Something that many with Hydrocephalus cannot believe, and rightly so is, how few people know about it. Some have never heard of it and, even in the medical profession, this is the case. I have found myself in many situations where I’ve had to simplify an explanation for someone else, because they simply don’t know what it is, or how it affects those diagnosed with it.
Rooting for Roona is currently playing on Netflix, if you haven’t seen it yet, I suggest you watch it. I had seen photos of Roona before. It breaks your heart to think of a child enduring a life like that. I will be honest, I hadn’t actively followed her story, nor was I aware of the ending…until today. Photos like those of Roona, aren’t what the world likes to see but, for the Hydrocephalus community, it’s something people need to see. Hydrocephalus Awareness Matters and people need to know about it for one reason and one reason only – it does not discriminate. This isn’t a condition where you can say; “Oh, it only happens in India, Africa or Asia”.
Most things in life that we humans tend to shy away from, the things we don’t talk about and play down or drown out with “positivity”, are usually what will make a difference in this world. Yet, that’s not reality. You want to hear the good stories, not focus on the “negative” and most times, there either has to be a happy ending, or it falls into the category of a deeper meaning. I’d like to think Roona’s story, being highlighted, falls into the latter.
Roona is not the only child who will have suffered ill-fate, due to conditions, beyond her parents’ control. There are many children diagnosed with Hydrocephalus (just like her), who eventually die, because of this very reason. As mentioned in the documentary, Roona’s journey ends because she developed breathing problems. I know, many will argue that it wasn’t Hydrocephalus that caused her untimely death. As if that has any relevance at all…
What also saddens me, is that there are so many parents who join the Hydrocephalus support groups asking the question; “I am x months pregnant and my baby has just been diagnosed with Hydrocephalus. Doctors have advised we should terminate the pregnancy. I’m not sure what to do…Please help me. What does the future look like for my child?” (or similar). This situation is undoubtedly a nightmare for any parent. As a mother, my heart goes out to them. Most of the responses to this question is, for parents to not give up on their child because there are those of us, born with Hydrocephalus, who have survived centuries – against the odds.
I for one would not be able to respond to a parent in this situation because I don’t believe there is a right or wrong answer, only an extremely difficult decision, which requires emotional work regardless of what you decide. Now, and for the rest of your child’s life. You weigh up the options based on what others have said and take it into consideration but ultimately, you are the one who has to live with that decision.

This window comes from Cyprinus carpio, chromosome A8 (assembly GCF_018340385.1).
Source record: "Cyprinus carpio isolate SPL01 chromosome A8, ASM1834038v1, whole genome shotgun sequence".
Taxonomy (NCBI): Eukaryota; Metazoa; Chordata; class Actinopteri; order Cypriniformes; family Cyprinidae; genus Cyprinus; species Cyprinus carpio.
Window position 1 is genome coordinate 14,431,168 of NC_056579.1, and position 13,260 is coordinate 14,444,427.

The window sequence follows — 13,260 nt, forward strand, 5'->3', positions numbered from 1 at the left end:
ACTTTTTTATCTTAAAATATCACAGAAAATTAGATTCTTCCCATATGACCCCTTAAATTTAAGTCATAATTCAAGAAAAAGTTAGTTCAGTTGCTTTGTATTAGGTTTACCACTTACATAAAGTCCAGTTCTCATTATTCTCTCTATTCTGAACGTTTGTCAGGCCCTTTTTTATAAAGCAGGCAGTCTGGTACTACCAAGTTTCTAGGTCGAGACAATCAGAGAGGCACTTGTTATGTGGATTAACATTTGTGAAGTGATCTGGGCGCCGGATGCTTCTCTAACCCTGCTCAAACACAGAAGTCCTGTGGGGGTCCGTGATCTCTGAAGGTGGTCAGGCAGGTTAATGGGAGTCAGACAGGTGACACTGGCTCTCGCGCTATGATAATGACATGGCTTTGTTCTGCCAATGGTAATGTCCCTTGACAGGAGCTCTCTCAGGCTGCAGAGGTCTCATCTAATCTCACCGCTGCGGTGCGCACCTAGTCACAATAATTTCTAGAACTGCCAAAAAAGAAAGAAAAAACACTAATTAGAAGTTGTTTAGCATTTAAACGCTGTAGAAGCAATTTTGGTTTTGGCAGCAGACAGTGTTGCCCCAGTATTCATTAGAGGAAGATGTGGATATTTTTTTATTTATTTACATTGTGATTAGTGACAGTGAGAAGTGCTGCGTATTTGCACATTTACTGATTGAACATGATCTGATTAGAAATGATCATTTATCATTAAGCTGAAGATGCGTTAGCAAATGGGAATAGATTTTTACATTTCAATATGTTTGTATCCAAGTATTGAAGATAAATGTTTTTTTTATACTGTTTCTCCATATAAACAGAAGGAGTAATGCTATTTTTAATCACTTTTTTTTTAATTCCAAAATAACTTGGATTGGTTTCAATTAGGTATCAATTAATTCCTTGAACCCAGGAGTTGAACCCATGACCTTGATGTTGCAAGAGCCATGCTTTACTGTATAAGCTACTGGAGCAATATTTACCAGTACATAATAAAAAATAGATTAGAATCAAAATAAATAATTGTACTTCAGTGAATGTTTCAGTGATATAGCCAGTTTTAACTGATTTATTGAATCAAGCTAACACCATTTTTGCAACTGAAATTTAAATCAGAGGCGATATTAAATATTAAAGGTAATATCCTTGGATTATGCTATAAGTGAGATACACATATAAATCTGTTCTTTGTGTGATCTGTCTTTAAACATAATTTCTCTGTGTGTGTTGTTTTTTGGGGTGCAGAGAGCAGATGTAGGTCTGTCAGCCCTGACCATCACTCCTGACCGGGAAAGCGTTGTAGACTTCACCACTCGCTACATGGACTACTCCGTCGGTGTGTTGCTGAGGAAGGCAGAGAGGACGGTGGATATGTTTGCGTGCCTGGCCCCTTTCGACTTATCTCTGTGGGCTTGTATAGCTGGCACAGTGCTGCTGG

Just recently I read a heart wrenching tribute by a mother who had lost her 11-year old son. She said (in hindsight), he was trying to tell her but she never thought much of it when he said; “I’m done. This is my limit”. (Many of us reach this point at some stage so, I can empathise with her son). And, who can forget about 8-year old Vincent Barker. These are only some of the stories where young children, with Hydrocephalus, have lost their lives…
In countries where conditions are clearly “better” than in India, where Roona’s family live, even Asia or Africa, it would be harder to provide a positive outlook for these parents. This is purely based on the limited resources and access these families have to “good” health care. I wrote before about a little boy who was unable to get the surgery he needed, because he had developed a bed sore on his head, which needed to heal first. However, his parents couldn’t afford to get him the ointment and supplies he needed, some of which I listed with other costs they needed to cover. This post painted a different picture all together…
Time is of the essence for a newborn baby as their skull has not yet fused and, like in Roona’s case, their head just continues to grow due to the build-up of cerebrospinal fluid (CSF) – without surgical intervention. I know that there are cases where doctors have decided not to intervene surgically, why that is exactly, I’m not equipped to say. Our condition might be the same but there are quite a number of factors, which sets us apart, in terms of the ultimate treatment we receive.
The picture of Roona’s head at the start, hopefully gives you a visual image of what happens when the CSF builds up, and the kind of pressure it causes. As an adult, or even a young child, there’s no room for that fluid to go. The pain it causes as it pushes against your brain, is excruciating and can be very debilitating, even life-threatening if left untreated.
This is a very touching and real account of life with Hydrocephalus. I hope Roona’s story reaches far and wide and hopefully, the rest of the world sees the impact this condition has. It’s not pleasant to watch, but as I sat there, literally rooting for Roona, I shed a few tears for this little girl.
It’s more of a need to watch than a want, as you never know when this condition could affect either someone close to you (or you) too.